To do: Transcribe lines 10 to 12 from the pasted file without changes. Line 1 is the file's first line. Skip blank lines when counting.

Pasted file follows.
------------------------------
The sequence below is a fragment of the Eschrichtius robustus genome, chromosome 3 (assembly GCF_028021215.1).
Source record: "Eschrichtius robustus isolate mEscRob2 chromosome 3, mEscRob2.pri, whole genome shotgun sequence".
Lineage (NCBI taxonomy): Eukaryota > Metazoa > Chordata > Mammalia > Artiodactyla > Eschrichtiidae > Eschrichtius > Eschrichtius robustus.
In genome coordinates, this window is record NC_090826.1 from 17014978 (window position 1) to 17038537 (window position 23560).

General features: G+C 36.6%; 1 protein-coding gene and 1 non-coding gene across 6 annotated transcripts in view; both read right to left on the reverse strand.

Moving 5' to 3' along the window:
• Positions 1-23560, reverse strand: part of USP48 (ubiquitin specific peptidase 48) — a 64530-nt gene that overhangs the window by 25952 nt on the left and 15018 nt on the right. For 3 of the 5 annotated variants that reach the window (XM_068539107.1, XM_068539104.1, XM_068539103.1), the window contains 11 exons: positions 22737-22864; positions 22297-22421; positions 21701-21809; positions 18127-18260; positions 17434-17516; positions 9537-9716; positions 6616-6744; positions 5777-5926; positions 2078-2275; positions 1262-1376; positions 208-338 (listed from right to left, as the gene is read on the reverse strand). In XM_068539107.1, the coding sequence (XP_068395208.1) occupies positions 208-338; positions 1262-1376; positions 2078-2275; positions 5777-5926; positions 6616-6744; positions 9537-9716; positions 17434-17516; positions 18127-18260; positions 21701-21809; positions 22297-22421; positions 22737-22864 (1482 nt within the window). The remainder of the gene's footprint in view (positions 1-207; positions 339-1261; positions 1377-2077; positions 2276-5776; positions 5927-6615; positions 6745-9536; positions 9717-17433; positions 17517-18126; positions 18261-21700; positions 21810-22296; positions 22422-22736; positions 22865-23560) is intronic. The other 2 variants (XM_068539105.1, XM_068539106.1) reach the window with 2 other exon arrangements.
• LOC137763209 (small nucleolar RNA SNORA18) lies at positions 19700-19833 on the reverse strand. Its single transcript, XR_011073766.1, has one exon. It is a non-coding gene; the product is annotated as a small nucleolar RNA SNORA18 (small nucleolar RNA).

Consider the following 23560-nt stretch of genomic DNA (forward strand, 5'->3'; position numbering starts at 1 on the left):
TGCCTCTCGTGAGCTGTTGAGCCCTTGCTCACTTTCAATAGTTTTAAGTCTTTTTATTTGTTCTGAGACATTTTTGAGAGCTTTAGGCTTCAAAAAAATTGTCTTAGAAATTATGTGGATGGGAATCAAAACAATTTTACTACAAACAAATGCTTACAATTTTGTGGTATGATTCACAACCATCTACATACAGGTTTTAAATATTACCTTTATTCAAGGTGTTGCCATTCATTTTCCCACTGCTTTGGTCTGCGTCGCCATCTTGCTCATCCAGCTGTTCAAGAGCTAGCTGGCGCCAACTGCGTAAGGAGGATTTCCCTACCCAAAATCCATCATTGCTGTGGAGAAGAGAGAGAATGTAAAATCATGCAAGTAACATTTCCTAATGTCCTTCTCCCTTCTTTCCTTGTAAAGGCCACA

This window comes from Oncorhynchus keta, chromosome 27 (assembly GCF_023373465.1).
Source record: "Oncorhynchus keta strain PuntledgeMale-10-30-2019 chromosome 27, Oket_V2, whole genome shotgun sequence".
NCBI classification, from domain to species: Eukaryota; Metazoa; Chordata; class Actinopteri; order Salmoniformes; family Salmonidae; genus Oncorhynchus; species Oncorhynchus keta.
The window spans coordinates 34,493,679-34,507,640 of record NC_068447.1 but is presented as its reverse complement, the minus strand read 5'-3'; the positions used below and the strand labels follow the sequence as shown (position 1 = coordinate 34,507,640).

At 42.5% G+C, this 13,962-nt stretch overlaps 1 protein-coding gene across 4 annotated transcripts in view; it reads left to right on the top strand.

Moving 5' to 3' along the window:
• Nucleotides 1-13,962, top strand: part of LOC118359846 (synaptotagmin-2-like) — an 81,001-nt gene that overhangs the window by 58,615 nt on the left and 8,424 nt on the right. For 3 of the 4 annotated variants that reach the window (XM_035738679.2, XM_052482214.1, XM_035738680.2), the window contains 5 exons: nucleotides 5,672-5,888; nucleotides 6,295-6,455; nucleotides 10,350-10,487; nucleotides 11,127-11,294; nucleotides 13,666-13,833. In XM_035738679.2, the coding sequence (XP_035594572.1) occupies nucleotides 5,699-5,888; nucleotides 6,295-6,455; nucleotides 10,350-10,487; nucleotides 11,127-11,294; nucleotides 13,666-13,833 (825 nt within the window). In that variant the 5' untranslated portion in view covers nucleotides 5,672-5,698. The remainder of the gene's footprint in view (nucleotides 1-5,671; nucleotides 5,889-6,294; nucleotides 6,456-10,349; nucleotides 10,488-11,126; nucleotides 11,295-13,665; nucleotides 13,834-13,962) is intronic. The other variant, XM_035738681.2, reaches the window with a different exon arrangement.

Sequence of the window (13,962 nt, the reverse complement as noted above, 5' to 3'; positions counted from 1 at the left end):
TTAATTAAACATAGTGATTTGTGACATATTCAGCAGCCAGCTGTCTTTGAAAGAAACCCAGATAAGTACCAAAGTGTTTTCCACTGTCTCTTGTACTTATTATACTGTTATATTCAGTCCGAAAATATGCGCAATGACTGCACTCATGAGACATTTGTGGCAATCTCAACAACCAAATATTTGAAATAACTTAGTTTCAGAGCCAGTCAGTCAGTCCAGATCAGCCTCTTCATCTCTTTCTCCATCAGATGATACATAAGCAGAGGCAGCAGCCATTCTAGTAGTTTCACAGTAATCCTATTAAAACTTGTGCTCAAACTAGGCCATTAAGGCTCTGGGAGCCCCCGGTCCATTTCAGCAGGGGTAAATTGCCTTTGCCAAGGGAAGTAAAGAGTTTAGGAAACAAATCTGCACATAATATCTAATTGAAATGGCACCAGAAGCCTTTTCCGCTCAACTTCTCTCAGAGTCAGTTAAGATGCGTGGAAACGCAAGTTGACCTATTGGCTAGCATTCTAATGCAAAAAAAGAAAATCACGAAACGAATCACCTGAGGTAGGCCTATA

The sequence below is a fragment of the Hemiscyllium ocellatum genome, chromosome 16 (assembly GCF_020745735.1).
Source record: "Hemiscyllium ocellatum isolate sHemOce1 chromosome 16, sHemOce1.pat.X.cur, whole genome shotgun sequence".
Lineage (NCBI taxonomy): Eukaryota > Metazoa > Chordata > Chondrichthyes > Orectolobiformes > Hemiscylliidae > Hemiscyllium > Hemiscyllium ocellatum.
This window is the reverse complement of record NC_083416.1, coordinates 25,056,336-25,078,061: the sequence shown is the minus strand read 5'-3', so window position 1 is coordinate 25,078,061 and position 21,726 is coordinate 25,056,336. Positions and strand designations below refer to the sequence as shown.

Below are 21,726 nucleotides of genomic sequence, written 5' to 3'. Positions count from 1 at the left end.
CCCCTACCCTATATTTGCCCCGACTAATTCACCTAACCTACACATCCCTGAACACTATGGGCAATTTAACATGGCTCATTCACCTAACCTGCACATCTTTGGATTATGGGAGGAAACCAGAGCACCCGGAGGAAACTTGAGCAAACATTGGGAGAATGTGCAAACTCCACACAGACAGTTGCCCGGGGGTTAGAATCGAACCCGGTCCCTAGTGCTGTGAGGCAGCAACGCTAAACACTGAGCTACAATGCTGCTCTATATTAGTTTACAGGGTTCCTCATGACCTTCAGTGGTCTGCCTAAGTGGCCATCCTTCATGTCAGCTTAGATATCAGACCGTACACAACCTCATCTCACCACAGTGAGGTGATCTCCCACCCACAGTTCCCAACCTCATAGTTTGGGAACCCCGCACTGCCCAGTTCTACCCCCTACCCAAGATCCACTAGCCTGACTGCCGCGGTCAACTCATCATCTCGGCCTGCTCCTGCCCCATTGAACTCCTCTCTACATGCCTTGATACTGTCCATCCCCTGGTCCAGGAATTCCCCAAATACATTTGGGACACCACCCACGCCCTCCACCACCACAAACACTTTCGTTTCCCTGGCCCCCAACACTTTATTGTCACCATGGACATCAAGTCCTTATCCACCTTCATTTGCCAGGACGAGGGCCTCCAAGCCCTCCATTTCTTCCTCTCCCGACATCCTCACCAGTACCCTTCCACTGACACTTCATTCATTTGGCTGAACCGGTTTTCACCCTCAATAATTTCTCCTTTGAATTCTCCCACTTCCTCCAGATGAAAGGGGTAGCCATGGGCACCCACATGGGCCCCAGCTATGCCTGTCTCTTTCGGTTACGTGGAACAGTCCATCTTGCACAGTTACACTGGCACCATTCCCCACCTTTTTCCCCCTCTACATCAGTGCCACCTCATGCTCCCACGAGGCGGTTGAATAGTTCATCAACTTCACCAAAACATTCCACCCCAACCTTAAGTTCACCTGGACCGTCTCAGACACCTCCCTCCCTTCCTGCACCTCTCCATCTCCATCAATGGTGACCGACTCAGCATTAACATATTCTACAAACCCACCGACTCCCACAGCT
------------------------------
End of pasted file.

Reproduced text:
TGCCTCTCGTGAGCTGTTGAGCCCTTGCTCACTTTCAATAGTTTTAAGTCTTTTTATTTGTTCTGAGACATTTTTGAGAGCTTTAGGCTTCAAAAAAATTGTCTTAGAAATTATGTGGATGGGAATCAAAACAATTTTACTACAAACAAATGCTTACAATTTTGTGGTATGATTCACAACCATCTACATACAGGTTTTAAATATTACCTTTATTCAAGGTGTTGCCATTCATTTTCCCACTGCTTTGGTCTGCGTCGCCATCTTGCTCATCCAGCTGTTCAAGAGCTAGCTGGCGCCAACTGCGTAAGGAGGATTTCCCTACCCAAAATCCATCATTGCTGTGGAGAAGAGAGAGAATGTAAAATCATGCAAGTAACATTTCCTAATGTCCTTCTCCCTTCTTTCCTTGTAAAGGCCACA

This window comes from Oncorhynchus keta, chromosome 27 (assembly GCF_023373465.1).
Source record: "Oncorhynchus keta strain PuntledgeMale-10-30-2019 chromosome 27, Oket_V2, whole genome shotgun sequence".